In 2015, Memorial Sloan Kettering’s scientists continued to lead the way in clarifying the factors that trigger or promote cancer and in identifying new treatment strategies for the disease.
Here’s a recap of some of the most compelling work from the past 12 months.
Making Colorectal Cancer Cells Normal Again
Scientists knew that mutations in a gene called APC can trigger the formation of colorectal cancers. What they hadn’t been able to figure out was whether the same mutations play a role in more-advanced colorectal tumors.
A team led by Cancer Biology & Genetics Program Chair Scott Lowe confirmed that APC mutations spur the progression of the disease at later stages, suggesting that the gene may be a promising target for future drugs. They also demonstrated that artificially restoring normal APC activity in mice could cause colorectal cancer cells to revert to a noncancerous form and prevent the disease from returning.
“It wasn’t that the cells died or stopped dividing,” Dr. Lowe says of the experiment. “They seemed to return to their original, noncancerous state and were able to function normally. It tells us a lot about colorectal cancer from a biologic perspective, and it has important ramifications for potential therapies.” Read the full story.
Landmark Achievements for Immunotherapy
Multiple studies in 2015 further demonstrated the success of immunotherapy, which unlocks and boosts the immune system’s inherent ability to defend the body against cancer.
The immunotherapy drug nivolumab (Opdivo®), which MSK physician-scientists played a major role in developing and testing, was recognized for its effectiveness against several cancer types. The FDA recently approved it to treat melanoma, either alone or in combination with another immunotherapy drug called ipilimumab, as well as advanced renal cell carcinoma, a type of kidney cancer.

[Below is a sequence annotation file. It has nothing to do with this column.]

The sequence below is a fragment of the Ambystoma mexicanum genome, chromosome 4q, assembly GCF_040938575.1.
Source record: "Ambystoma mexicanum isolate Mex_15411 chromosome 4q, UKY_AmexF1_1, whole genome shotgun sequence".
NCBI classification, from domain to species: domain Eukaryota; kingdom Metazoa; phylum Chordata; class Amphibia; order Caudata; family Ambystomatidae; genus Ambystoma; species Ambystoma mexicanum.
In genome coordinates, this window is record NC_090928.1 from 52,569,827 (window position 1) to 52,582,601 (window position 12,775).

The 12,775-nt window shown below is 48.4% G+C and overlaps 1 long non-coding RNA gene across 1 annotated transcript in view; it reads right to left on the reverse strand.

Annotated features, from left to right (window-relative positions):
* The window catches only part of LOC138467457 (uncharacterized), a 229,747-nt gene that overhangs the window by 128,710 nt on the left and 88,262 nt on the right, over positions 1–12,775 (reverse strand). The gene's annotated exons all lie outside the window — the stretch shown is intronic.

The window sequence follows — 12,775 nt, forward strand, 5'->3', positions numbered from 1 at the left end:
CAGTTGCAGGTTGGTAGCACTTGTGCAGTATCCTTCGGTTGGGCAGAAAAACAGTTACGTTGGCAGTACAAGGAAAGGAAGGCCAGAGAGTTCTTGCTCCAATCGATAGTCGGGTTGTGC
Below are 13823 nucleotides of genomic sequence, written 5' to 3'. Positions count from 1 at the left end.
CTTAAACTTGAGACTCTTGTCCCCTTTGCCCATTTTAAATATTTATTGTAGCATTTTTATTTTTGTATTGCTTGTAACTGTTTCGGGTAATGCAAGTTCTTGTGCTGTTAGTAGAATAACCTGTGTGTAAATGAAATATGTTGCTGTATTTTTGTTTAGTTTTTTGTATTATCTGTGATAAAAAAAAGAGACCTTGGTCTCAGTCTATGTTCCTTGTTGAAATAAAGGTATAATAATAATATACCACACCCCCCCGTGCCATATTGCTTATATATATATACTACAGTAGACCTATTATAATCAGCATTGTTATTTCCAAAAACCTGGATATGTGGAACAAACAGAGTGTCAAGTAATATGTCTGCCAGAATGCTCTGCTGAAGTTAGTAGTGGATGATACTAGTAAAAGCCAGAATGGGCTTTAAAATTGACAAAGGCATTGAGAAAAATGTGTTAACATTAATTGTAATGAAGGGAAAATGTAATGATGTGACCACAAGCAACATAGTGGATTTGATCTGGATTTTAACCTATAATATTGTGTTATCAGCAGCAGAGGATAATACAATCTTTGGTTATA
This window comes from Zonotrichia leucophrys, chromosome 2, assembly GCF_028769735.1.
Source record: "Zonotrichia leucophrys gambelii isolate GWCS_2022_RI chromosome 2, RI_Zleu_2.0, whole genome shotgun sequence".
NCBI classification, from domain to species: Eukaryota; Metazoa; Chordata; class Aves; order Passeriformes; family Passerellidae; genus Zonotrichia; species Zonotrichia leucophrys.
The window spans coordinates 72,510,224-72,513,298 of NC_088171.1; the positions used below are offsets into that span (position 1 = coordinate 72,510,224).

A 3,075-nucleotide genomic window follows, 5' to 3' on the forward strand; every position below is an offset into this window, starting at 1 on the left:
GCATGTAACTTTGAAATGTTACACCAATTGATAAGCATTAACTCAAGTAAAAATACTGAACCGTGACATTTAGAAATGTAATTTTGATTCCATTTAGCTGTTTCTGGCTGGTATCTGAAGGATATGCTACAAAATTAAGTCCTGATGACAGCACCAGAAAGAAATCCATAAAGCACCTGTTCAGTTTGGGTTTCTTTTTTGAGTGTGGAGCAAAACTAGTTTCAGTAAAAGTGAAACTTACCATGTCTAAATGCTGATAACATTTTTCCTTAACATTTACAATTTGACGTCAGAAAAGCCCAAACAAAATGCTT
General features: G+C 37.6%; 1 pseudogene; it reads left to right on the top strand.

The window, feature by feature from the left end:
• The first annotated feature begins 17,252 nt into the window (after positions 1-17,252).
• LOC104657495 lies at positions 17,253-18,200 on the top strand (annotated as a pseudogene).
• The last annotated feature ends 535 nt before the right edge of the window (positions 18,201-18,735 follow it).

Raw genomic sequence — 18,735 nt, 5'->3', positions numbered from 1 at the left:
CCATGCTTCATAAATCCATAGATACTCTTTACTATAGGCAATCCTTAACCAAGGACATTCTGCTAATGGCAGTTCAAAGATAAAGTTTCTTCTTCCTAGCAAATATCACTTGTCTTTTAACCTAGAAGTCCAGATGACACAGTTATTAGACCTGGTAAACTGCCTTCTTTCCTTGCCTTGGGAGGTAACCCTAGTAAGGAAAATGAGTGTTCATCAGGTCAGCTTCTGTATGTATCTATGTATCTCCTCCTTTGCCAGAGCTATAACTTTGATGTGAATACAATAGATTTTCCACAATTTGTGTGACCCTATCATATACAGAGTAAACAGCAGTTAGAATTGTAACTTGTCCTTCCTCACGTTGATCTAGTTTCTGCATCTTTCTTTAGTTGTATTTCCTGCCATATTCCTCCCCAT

Despite its striking effectiveness in some patients, nivolumab, part of a class of drugs called PD-1 inhibitors, does not work for everyone. One study, led by MSK cancer scientist Timothy Chan, showed that PD-1 inhibitors are effective in only 20 to 30% of patients with non-small cell lung cancer (NSCLC). The drugs are more likely to be effective in people whose tumor DNA contains smoking-related mutations.
“The link …was totally unexpected,” reports Dr. Chan. “This is the first time anyone has shown that a widespread mutational landscape clearly affects the outcome of an immunotherapy.”
The findings could guide the use of PD-1 inhibitors in lung cancer patients and also influence clinical trial approaches to investigate the drugs for other cancer types. Read the full story.
The Next Wave of Cancer Drug Testing
Cancer drug assessment has entered a new age. While traditional clinical trials focus on a particular cancer type, “basket studies” instead concentrate on a specific mutation found in the tumor, regardless of where the cancer originated. The first published report from a basket study showed that the drug vemurafenib could be effective across multiple cancer types with a mutation in a gene called BRAF — although blocking the mutation did not guarantee success.
“Precision medicine has come to the forefront of cancer treatment,” said Physician-in-Chief José Baselga, the study’s senior author. “This study demonstrates we can design trials based on genomics as opposed to site of origin of the cancer.”
In the trial, vemurafenib produced responses in a diverse set of cancers. The most encouraging results came in patients with NSCLC as well as two rare, noncancerous disorders known as Erdheim-Chester disease and Langerhans cell histiocytosis. The researchers believe the results could lead the FDA to approve vemurafenib as a treatment for these diseases, dramatically changing the outlook for people with these conditions.Read the full story.
Other Innovative Work
In addition to the above findings, MSK scientists pursued other fascinating research in 2015, including discovering how a gene mutation leads to follicular lymphoma, understanding why certain tumor types metastasize to specific organs, discovering that some cases of acute lymphoblastic leukemia in children may be linked to an inherited gene mutation, and developing a Netflix-inspired approach to understanding how proteins turn genes on and off.